The Khaki must shine

The Police organisation in India in its present form is based, essentially, on the Police Act of 1861, which was specifically designed to raise a police which would be “politically more useful.”  It constituted a single homogeneous force of civil constabulary for the entire country to perform duties which could not be assigned to the military arm.

The Indian Police Commission of 1902-03, which reviewed the working of the police, found that “the police force throughout the country is in a most unsatisfactory condition, that abuses are common everywhere, that this involves great injury to the people and discredit to the government, and that radical reforms are urgently necessary.” This was the first time that a responsible body talked of police reforms. Ironically, the battle for reforms continues even after more than a hundred years.

At the dawn of Independence, the political masters could have restructured the police and made it accountable to the people. The transformation was unfortunately not carried out. As years passed, every successive government found it convenient to use, misuse and abuse the police for its partisan political ends. In 1977, the government appointed the National Police Commission (NPC) as it felt that “far reaching changes have taken place in the country” since independence but “there has been no comprehensive review of the police system after independence despite radical changes in the political, social and economic situation in the country.” The NPC submitted eight detailed reports between 1979 and 1981, containing comprehensive recommendations covering the entire gamut of police working.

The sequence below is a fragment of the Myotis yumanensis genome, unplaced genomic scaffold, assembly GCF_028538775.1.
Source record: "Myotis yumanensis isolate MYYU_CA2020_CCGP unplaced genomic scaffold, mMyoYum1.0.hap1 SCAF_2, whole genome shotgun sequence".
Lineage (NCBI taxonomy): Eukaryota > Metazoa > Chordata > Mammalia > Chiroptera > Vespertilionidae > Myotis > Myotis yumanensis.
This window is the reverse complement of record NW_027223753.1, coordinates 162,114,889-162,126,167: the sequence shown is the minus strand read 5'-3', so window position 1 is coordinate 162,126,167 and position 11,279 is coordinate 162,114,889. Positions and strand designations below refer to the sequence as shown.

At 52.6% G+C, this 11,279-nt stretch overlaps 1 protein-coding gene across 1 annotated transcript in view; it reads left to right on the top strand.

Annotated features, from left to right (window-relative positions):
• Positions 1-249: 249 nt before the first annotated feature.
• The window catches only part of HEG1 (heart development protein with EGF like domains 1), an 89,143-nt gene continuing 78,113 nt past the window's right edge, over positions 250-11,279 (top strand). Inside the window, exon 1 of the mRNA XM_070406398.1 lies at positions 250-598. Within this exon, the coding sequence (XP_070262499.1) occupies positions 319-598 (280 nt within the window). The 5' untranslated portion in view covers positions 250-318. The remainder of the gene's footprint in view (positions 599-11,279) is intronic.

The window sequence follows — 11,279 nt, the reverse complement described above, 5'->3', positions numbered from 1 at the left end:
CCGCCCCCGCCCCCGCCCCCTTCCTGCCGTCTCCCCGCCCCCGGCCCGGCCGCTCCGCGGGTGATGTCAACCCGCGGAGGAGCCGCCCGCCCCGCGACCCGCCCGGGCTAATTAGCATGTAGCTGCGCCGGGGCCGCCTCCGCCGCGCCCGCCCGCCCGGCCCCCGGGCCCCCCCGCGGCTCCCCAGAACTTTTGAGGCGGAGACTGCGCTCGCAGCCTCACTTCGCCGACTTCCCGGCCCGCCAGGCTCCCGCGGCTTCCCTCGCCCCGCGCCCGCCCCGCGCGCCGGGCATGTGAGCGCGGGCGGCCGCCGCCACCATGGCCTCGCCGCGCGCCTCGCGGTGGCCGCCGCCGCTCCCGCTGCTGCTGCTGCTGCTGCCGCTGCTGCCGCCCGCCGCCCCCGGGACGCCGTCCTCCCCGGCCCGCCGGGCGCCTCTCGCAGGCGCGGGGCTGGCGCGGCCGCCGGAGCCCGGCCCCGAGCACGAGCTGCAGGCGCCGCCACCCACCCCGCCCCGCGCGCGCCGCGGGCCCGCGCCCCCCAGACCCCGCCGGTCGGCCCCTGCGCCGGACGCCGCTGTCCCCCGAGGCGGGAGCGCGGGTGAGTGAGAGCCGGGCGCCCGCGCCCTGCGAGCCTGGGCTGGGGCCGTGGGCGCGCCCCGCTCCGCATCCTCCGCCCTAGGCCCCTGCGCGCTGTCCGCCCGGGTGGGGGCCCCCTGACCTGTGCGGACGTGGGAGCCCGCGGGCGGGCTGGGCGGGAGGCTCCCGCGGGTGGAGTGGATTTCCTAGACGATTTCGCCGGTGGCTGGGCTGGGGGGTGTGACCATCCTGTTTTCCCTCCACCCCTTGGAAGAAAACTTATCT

The government’s response to the core recommendations of the NPC was, unfortunately, negative. In 1983, when the reports were forwarded to the State Governments, they were asked merely to take appropriate follow-up action. The hint was more than obvious and it was not surprising therefore that the state governments conveniently put the major recommendations of the NPC in cold storage.

These recommendations of the NPC were subsequently resurrected in a Public Interest Litigation (PIL) before the Supreme Court in 1996. At the time the petition was filed, the Supreme Court’s attention was drawn, among other things, to two major tragedies which had overtaken the Republic due to the failure of the police to uphold the rule of law: the Delhi riots of 1984 and the demolition of the disputed shrine at Ayodhya in 1992. The Justice Nanavati Commission, which inquired into the 1984 riots, recommended that “there should be an independent police force which should be free from the political influence and which is well equipped to take immediate and effective action.” The Liberhan Commission report on Ayodhya is yet to be made public.

During the pendency of the petition, another tragedy befell the country—the Gujarat Riots in 2002 when the police acted in a partisan manner.  The National Human Rights Commission, which inquired into the incidents, urged “that the matter of police reform receive attention at the highest political level, at the Centre and in the States, and that this issue be pursued in good faith, and on a sustained basis with the greater interest of the country alone in mind.”